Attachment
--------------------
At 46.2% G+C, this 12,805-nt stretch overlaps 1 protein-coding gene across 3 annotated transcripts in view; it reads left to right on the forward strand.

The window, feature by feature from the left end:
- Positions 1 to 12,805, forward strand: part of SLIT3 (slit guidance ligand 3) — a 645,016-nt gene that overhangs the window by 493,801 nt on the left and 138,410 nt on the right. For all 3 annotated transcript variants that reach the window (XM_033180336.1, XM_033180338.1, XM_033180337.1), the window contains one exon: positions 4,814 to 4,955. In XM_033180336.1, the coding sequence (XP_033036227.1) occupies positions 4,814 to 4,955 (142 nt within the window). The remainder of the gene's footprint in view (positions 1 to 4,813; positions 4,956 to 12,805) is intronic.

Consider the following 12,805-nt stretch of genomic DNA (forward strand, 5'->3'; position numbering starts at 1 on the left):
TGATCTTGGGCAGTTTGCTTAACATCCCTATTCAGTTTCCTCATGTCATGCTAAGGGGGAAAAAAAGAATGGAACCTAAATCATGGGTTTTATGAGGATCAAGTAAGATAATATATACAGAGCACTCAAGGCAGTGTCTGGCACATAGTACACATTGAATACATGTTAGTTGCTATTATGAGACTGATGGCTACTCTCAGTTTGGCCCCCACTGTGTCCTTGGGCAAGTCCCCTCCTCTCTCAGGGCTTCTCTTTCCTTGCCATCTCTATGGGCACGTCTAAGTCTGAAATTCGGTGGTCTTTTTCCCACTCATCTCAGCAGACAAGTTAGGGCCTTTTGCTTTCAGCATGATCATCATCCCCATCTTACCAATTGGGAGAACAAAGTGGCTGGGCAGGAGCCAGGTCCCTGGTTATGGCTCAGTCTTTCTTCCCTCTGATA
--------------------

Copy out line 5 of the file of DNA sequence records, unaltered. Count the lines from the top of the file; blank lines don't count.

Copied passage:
TGATCTTGGGCAGTTTGCTTAACATCCCTATTCAGTTTCCTCATGTCATGCTAAGGGGGAAAAAAAGAATGGAACCTAAATCATGGGTTTTATGAGGATCAAGTAAGATAATATATACAGAGCACTCAAGGCAGTGTCTGGCACATAGTACACATTGAATACATGTTAGTTGCTATTATGAGACTGATGGCTACTCTCAGTTTGGCCCCCACTGTGTCCTTGGGCAAGTCCCCTCCTCTCTCAGGGCTTCTCTTTCCTTGCCATCTCTATGGGCACGTCTAAGTCTGAAATTCGGTGGTCTTTTTCCCACTCATCTCAGCAGACAAGTTAGGGCCTTTTGCTTTCAGCATGATCATCATCCCCATCTTACCAATTGGGAGAACAAAGTGGCTGGGCAGGAGCCAGGTCCCTGGTTATGGCTCAGTCTTTCTTCCCTCTGATA